Hamburger with big fires


The 79th anniversary of Kristallnacht is not until November, but thousands of black-clad thugs have already been running through the streets of Hamburg, setting fires, and looting and destroying shops.

When Angela Merkel selected Hamburg as the site of the 2017 G20 summit, the German chancellor hoped to showcase her birthplace as a beacon of free speech and democracy. She took pains to meet with protest groups before the summit, hoping to head off any extremist activity and ensure that the voices of dissent were heard.

But by the time world leaders departed on Saturday, this city was reeling from days of violent clashes that left more than 400 police officers injured, around 400 protesters in jail, and caused untold damage to businesses and homes. And with little accomplished at the G20 meeting itself, many people here are now questioning the value of these summits.

400:400 is not the best police injury to arrest ratio I’ve seen, particularly considering the carnage that was Hamburg.

“If people did this in Egypt they would be shot,” said Ibrahim Ali, a 29-year-old Egyptian who came to Hamburg in 2011.

“The state provides everything: housing, unemployment benefits and education. Yet those people are not happy. I don’t get it.”

Ali was one of three refugees serving beer, falafel and humus to protesters leaving the Sternschanze quarter, as rioters came under pressure from police special units.

“They are crazy. I can’t believe my eyes,” said Mohammad Halabi, 32, a Syrian who arrived in Germany as a refugee some 18 months ago.

“They have such a beautiful country and they’re destroying it.”

Serving beer, falafel and humus to protesters? Love your civic spirit, refugees, but next time maybe do not feed the beast. But yes, most people “don’t get it”, because most people are decent and normal, and not violent extremist thugs.

I’m and always have been suspicious of the term “anti-fascist”. I am as against fascism as the next person (perhaps more so, since my country of birth, Poland, was thoroughly devastated and depopulated by the Nazis, who were planning “the final solution” to the Slavic problem once they have finished with the Jews), but I generally call myself a democrat or a liberal (in the classical, European sense of the world), or – warily – a right-winger. Warily, because the same people who are “anti-fascist” like to call “fascism” the far-right, as if, if you go a bit further with the free market, individualism and freedom you end up in the Nazi Germany.

People who explicitly define themselves as anti-fascists are usually simply fascists of another stripe. They might dislike fascism (as properly understood from history) but they dislike anything and anyone who is not them and call it fascism, too. If every time you read “anti-fascist” you mentally substitute “communist” you will be pretty close to the mark – and this is not a case of me calling anyone I don’t like a communist, either.

Historically, it has been communists who have been the most proprietorial about the “anti-fascist” label. And the 1930s were thus the heyday of anti-fascism. Alas, it was the German anti-fascist who effectively conspired, actively and passively, with the real fascists of the Nazi party to bring down the Weimar democracy. This, following the ideological diktat from the Anti-Fascist Central in Moscow that the communists’ biggest rival on the left and also the main opposition to the Nazi Party, the Social Democrats, were really the “social fascists”, and therefore as much, if not more, of an enemy as the NSDAP. If someone cannot distinguish between fascism, conservatism, liberalism, centrism and democratic socialism, it tells you nothing about the political system itself and everything about them. This is as true today as it was all those decades ago. During all that time “anti-fascism” proved to be a useful flag of convenience for the communists to marshal and rally Western progressives around. In the cause of fighting fascism, true, but also anyone else that the Kremlin had chosen to tar with the fascist brush, which generally was anyone who opposed the Soviet communism, whether they were conservatives or anti-totalitarian leftists.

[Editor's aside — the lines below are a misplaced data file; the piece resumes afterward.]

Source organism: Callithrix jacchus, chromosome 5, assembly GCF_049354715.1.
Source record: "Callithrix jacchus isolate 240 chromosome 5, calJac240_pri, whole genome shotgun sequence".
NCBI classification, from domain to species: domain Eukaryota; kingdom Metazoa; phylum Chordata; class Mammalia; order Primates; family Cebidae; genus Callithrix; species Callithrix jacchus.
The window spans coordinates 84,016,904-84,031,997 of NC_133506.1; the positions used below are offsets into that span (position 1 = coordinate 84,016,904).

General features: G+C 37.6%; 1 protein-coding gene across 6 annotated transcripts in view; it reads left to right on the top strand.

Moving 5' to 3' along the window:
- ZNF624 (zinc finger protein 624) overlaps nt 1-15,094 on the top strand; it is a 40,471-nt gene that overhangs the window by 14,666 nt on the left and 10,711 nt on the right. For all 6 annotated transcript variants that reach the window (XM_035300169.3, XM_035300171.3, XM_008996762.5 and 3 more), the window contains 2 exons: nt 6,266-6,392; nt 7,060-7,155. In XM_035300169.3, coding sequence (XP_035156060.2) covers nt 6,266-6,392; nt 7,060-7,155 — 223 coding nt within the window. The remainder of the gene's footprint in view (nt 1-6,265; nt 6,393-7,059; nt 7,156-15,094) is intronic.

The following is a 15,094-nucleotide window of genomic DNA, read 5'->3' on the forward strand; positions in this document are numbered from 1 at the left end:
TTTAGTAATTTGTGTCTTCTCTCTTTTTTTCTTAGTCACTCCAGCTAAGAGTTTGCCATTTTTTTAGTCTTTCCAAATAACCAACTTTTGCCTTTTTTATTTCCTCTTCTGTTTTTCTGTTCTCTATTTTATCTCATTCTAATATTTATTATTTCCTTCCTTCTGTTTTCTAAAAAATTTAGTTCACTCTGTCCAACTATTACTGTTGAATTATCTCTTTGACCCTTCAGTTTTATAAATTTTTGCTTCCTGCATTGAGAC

The Soviet communism is no more, but the violent and anti-democratic far-left is still around, and more emboldened than it has been in a long while, both by the global financial crisis, which they mistook for the death throes of the hated capitalism, and by the rise of populism throughout the West – Trump, Brexit, etc. – which they gleefully consider to be fascism, or at least even more of fascism than the mainstream politics, particularly those of the centre-right, which they called “fascist” before. Aligned with “antifa” are the usual motley groups of anarchists, obviously oblivious to what happens when anarchists get in bed with communists (any good history of the Russian Revolution as well as Orwell’s “Homage to Catalonia” should be a compulsory reading amongst the black flag wavers).

Antifa are no heroes, and they are no one’s friend and ally, only their own. However much you might dislike Donald Trump et al, the “anti-fascists” are the enemies of the free and democratic society as much as the real fascists (who are nearly non-existent) are, and should never be dignified with the description of “protesters”.